Classical, Fusion, New Music
Reviewed by Michael Hannan, April 1st, 2014
Michael Kieran Harvey has had a stellar career as a virtuoso performer of new classical piano music. This CD release charts his more recent efforts as a “virtuoso composer”, with works from 2007 to 2013. I’ve adopted this term because, like many a virtuoso performer turned composer, Harvey’s music often stretches the boundaries of performance technique.
Somewhat unusually the monumental title work, Psychosonata, was commissioned for and performed at a conference of psychiatrists. Harvey supplies vivid program notes outlining his various visual influences including the cover art of American Psycho and the paintings of Francis Bacon and Frank Auerbach. The work is constructed from an “obsessive” exploration of the Arabic numerals 1-9 which “constrains and controls the musical terrain in an artificial and additive fashion – almost robotic”.
Psychosonata is in three sections, each around nine minutes, played without a break. In fact without looking at the CD player display one would not easily discern where one section ended and the next started. For the most part any clear structural divisions are determined by the introduction of different textural ideas. After some initial phrases with short breaks between them, the first section develops an as continuous and scintillating flow of notes with cross-rhythmic interplay between the two hands. One can easily hear the “additive” construction idea that Harvey writes about. Typically a groove is set up which is varied by the addition of material usually getting progressively higher in pitch. For me many of these rhythmic textures are reminiscent of Bartók’s piano music (particularly the interplay in works like Sonata for two pianos and percussion). The third section has a relentlessness that balances the first, while the second includes some slower more introspective passages. Put simply, Psychosonata is a tour de force of flamboyant piano writing. But one cannot help imagining the conference delegates lining up after the first performance to arrange a consultation with the composer.
Harvey’s short Makzurka for solo piano (2011) is in the composer’s words “based on the idea of Chopin’s Berceuse“. Frankly it is difficult to hear anything of the Berceuse‘s gentle lullaby mood, its distinctive repetitive harmonic structure or its elaborate but refined melodic decoration in this work. However Harvey’s Makzurka is infiltrated with references to Chopin’s Mazurkas including a short direct quotation and more general motivic development from Op. 7 Nr 1. The result is a boisterous dance-like work very much in the spirit of Chopin but without being overly derivative.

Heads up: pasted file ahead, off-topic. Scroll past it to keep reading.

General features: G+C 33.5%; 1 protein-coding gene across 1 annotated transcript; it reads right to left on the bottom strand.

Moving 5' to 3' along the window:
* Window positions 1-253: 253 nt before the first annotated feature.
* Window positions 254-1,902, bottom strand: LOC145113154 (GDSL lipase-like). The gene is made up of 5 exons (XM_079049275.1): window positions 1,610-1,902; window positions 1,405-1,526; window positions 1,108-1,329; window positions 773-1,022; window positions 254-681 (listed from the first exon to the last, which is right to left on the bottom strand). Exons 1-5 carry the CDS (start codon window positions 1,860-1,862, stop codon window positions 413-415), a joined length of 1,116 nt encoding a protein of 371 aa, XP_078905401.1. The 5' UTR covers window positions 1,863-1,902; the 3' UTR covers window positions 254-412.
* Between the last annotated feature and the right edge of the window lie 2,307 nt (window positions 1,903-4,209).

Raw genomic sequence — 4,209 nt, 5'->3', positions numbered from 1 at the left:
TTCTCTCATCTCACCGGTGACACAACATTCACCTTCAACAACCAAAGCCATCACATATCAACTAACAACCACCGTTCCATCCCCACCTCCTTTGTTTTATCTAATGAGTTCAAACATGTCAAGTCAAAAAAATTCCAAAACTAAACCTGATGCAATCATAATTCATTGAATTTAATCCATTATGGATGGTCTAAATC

The same cannot be said for Harvey’s Homage to Liszt for percussion and piano (2011) which, according to the composer himself, involves “barefaced plagiarism”. Maybe so, but it is a brilliant journey through the wonderful excesses of Liszt’s pianistic tricks which Harvey sees as being very influential on musical modernism. Sections where the pianist plays along with programmed jazz/rock drumkit grooves (at one point “trading fours”) are contrasted with looser and more flamboyant cadenza-like solo piano passages. An amusing poetic text titled “Liszt Fever” is superimposed on one of the piano & drums passages in the middle of the piece.
In four works for solo instrument and piano, Harvey is joined by some excellent performers. Alister Barker is the soloist for Kursk for cello and piano (2007), Natsuko Yoshimoto for Fear for violin and piano (2007), Tristram Williams for Etude for trumpet in C (2011), and Ashley William Smith for City of Snakes for bass clarinet, piano, bass and drums (2013). The subject matter of the first two of these pieces results in a more introspective and expressive compositional approach (Kursk was the Russian submarine that sank with all hands in 2000). The latter two show Harvey’s interest in a union of jazz-rock fusion and new classical composition.
Michael Kieran Harvey seems to be having a lot of fun with his various approaches to composition which according to the cover blurb “[range] in mood from the relatively serious to cheerful pastiche”. The Psychosonata CD is an enjoyable and often dazzling listening experience.